#8

Can you fake it up convincingly by popping up a ListBox?


#9

Popup menus don't mind having more than one item selected (i.e. showing a checkmark) so I would probably just attach one of those to something, which is what ComboBox does anyway.

I would like to know if it's possible to write custom subclasses of Component (in light of the issue I mentioned above) so I know whether or not I can keep it on the table as an option.


#10

Sorry, I really don't understand your question about subclassing components with lookandfeel, and what you're saying about C++ slicing makes me think that maybe you don't properly understand what the slicing problem really is, because that's certainly not involved here.. 

But any component can have any lookandfeel, so you can do pretty much whatever you want with them..


#11

Ah, I thought the slicing problem occured when passing by reference and value. Again, pretty new to C++-only projects.

Here's what's happening:

1. I copied ComboBox and, in essence, changed an int to a SortedSet<int>.

2. Can't pass MyComboBox to LookAndFeel as a ComboBox since I can't cast one to other (they're similar but unrelated).

3. Subclassed LookAndFeel to add methods that will accept MyComboBox as a parameter.

4. Where ComboBox would call getLookAndFeel() I do so and cast LookAndFeel -> MyLookAndFeel.

5. dynamic_cast throws a SIGABRT. As I understand it dynamic_cast will crap its pants when "mis-casting" a reference (as opposed to returning null on a bad pointer cast). I assume that's what I'm seeing here. Maybe not.

6. A static_cast will throw an exception (bad instruction).

The latter is what I misinterpreted as a slicing issue. Any reason you can think of why that casting wouldn't work?

To Jules or anyone who can throw in some insight, thank you.

 

 


#12

Ah right - I see what you mean now.

Ok, well if you *really* need to call the LookAndFeel methods that require a combobox, then you would have to inherit from ComboBox. Of course that doesn't mean that you have to expose any of the underlying functionality, you could override every method in it with your own replacements if necessary.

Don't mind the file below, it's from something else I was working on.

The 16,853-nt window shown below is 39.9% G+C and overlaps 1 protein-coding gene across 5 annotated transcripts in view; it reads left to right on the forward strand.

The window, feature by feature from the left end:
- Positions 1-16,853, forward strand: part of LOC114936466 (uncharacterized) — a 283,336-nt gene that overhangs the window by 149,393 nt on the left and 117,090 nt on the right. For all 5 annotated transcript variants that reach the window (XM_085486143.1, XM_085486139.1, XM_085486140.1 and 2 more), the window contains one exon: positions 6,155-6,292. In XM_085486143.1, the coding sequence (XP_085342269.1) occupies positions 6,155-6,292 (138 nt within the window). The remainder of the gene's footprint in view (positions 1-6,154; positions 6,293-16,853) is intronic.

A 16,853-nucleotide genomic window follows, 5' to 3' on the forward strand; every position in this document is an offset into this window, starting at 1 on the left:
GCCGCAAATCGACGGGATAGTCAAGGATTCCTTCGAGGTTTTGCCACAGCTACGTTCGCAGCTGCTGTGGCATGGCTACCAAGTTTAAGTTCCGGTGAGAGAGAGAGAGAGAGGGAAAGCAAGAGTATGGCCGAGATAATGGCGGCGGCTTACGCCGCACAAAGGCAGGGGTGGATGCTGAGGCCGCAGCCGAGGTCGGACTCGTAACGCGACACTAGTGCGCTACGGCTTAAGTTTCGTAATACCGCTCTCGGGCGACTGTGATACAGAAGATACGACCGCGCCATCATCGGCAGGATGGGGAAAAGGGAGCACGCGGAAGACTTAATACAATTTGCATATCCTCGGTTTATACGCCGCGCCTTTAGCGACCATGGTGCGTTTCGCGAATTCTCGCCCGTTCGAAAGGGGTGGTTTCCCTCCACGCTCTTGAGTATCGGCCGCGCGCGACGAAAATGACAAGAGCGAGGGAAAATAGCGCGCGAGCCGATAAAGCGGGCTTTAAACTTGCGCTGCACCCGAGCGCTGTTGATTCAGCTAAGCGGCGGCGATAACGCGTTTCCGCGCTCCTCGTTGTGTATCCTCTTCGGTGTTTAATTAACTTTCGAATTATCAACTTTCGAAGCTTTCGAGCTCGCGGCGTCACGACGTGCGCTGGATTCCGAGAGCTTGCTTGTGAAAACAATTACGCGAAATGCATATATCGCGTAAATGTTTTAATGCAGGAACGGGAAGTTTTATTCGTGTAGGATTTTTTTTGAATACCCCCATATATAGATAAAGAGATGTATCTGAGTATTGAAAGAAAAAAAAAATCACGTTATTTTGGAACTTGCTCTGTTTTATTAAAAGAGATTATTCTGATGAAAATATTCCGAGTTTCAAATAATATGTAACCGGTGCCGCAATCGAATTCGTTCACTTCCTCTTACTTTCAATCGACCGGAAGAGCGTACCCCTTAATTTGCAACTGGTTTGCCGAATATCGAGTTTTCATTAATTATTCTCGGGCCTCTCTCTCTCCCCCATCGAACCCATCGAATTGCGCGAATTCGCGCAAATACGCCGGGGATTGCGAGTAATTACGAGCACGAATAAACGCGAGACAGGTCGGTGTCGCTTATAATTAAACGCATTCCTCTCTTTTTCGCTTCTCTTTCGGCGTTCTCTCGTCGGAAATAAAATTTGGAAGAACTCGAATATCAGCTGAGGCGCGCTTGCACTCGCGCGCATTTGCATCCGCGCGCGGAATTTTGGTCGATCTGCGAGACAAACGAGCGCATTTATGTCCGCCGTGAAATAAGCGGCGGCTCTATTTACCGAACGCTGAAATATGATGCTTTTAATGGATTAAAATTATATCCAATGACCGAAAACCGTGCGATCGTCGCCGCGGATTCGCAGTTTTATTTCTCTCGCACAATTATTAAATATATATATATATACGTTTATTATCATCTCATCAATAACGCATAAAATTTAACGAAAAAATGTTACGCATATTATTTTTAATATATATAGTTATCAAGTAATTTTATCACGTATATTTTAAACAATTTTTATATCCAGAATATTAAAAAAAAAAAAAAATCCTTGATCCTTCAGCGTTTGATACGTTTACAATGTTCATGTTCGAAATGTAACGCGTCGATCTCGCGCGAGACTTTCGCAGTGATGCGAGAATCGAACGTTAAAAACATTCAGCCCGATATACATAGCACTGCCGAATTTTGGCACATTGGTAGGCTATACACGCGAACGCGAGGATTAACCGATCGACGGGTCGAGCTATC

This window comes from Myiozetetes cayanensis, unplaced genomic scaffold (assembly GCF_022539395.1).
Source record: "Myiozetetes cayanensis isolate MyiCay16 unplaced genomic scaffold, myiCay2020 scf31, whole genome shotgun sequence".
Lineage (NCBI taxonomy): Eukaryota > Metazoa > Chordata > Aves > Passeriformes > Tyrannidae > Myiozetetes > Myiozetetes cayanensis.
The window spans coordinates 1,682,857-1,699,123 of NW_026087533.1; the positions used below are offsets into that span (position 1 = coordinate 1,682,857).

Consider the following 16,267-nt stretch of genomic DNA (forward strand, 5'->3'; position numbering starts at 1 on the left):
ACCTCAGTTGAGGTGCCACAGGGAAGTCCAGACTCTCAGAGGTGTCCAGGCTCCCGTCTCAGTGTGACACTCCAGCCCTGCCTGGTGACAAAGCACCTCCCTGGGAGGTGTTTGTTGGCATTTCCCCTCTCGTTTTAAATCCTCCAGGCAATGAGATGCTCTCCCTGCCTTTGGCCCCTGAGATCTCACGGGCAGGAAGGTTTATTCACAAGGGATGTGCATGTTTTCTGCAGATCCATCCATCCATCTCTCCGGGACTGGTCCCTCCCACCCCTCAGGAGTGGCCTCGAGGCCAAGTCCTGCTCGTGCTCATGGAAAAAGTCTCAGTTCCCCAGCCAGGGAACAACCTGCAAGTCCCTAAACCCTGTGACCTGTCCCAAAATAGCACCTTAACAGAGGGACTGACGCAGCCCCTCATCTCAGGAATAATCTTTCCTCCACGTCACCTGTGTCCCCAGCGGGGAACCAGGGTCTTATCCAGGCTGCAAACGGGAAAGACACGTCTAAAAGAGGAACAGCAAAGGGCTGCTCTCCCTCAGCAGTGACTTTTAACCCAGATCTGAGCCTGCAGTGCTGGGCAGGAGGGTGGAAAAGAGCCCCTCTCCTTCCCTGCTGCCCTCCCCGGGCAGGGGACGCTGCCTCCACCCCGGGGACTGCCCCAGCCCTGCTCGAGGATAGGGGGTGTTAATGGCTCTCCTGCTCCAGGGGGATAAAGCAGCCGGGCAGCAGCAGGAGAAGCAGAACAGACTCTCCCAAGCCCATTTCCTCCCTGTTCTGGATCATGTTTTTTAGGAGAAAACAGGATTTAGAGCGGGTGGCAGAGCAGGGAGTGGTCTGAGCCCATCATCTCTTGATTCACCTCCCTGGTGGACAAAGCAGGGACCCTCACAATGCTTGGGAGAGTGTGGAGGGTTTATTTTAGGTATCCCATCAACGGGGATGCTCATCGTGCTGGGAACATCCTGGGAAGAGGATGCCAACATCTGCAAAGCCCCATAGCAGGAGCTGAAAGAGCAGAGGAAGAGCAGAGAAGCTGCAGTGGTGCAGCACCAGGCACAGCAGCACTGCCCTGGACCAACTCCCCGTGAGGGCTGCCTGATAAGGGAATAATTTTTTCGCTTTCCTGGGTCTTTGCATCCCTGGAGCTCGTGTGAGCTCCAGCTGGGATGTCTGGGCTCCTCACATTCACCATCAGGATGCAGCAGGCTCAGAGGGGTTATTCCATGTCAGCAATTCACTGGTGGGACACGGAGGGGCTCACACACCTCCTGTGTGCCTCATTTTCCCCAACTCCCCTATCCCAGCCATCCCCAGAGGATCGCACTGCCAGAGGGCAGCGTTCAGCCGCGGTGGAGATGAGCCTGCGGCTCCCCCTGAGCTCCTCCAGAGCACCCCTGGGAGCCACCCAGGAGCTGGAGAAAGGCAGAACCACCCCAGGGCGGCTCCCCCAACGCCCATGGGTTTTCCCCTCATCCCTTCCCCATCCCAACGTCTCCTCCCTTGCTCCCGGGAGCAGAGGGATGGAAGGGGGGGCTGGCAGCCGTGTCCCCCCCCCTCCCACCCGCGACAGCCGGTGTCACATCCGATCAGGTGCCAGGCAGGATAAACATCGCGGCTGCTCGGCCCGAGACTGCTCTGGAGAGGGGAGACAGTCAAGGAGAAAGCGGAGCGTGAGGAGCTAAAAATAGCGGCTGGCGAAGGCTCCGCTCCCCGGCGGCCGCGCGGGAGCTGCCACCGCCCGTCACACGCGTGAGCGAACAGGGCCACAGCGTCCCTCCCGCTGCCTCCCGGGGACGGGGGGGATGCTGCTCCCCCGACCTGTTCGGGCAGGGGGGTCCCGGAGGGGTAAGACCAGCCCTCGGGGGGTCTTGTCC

(It's unfortunate that if you're new to C++ and juce, you've chosen an unusually awkward edge-case thing to try to do!)


#13

Your cast fails because you probably haven’t set the default LookAndFeel instance to an instance of your class.
If the instance passed in is not an instance of MyLookAndFeel, but of, say, LookAndFeel, it cannot be cast.
The difference in dynamic_cast<> and static_cast<> is not in the least related to slicing.

The issue in question is a failing cast to an inherited class from a base class reference, because the instance passed in is not an instance
of the inherited class. Thus, the cast is behaving exactly as it should.

In general, I would second jules on his opinion that a ComboBox semantically makes no sense with multiple selection.
A ComboBox is intended to select none or exactly one option from a list of possibilities; thus, a callout box with a list box in it that would
allow for multiple selection would be the semantically correct choice, since it conforms with the user’s expectations.
A ComboBox with the ability to select multiple items is not conforming to expectations, on the other hand. And in the end of the day,
GUI design is about what the user expects and understands.

(forget the crap I wrote earlier)


#14

If you are using a C++11 capable compiler, the new language specification actually makes it easier for you to override even private methods, but you need to be explicit about it.


#15

Thanks both. I'll look into it some more and see what I can sort out.